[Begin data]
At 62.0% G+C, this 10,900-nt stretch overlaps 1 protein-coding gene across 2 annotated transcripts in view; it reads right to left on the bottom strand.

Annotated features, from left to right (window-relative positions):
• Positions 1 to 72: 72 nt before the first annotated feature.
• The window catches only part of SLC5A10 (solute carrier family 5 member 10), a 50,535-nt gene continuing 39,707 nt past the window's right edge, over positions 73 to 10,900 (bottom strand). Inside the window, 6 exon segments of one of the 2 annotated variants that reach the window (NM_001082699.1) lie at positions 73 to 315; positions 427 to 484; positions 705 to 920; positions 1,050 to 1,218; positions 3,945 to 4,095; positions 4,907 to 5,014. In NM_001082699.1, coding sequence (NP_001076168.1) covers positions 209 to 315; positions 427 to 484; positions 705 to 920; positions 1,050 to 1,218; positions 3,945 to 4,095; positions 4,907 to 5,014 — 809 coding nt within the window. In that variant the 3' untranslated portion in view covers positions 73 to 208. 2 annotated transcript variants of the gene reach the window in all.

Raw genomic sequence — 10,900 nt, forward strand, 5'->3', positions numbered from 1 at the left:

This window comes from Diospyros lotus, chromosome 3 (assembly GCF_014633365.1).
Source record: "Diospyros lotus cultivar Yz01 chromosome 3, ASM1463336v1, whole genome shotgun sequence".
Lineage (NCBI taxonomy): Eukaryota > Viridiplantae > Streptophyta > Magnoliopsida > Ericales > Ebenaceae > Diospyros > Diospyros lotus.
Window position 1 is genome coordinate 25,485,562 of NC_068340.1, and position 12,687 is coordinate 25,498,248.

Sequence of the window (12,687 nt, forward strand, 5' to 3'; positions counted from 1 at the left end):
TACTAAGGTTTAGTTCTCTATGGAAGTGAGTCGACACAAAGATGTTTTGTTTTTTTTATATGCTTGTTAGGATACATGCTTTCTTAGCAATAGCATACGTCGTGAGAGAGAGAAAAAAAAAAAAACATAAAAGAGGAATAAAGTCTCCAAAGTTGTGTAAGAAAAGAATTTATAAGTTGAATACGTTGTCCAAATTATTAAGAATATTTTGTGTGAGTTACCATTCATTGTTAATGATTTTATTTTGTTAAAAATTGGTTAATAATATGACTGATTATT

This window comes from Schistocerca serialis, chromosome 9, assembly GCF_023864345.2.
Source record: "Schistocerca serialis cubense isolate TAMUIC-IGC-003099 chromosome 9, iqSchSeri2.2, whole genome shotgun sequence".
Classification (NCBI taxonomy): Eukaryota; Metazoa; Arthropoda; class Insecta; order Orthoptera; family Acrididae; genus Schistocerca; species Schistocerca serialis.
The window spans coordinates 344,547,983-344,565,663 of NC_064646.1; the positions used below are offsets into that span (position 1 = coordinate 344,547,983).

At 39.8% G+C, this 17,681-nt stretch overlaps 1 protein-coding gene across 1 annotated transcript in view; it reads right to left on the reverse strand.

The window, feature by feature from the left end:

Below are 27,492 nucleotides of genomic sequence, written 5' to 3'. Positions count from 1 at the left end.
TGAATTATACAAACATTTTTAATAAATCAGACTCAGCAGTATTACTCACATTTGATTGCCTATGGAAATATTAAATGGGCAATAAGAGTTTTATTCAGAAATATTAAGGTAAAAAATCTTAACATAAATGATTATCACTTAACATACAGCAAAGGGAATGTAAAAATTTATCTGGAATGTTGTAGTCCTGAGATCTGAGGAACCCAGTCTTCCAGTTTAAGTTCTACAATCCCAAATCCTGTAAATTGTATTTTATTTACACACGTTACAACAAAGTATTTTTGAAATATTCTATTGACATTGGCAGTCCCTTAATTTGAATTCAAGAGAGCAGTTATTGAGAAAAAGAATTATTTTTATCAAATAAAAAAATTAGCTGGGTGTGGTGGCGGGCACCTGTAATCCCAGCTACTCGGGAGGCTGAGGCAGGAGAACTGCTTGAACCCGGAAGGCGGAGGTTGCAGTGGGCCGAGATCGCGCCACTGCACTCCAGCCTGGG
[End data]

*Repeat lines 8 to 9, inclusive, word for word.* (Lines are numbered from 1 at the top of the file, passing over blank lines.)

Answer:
Lineage (NCBI taxonomy): Eukaryota > Viridiplantae > Streptophyta > Magnoliopsida > Ericales > Ebenaceae > Diospyros > Diospyros lotus.
Window position 1 is genome coordinate 25,485,562 of NC_068340.1, and position 12,687 is coordinate 25,498,248.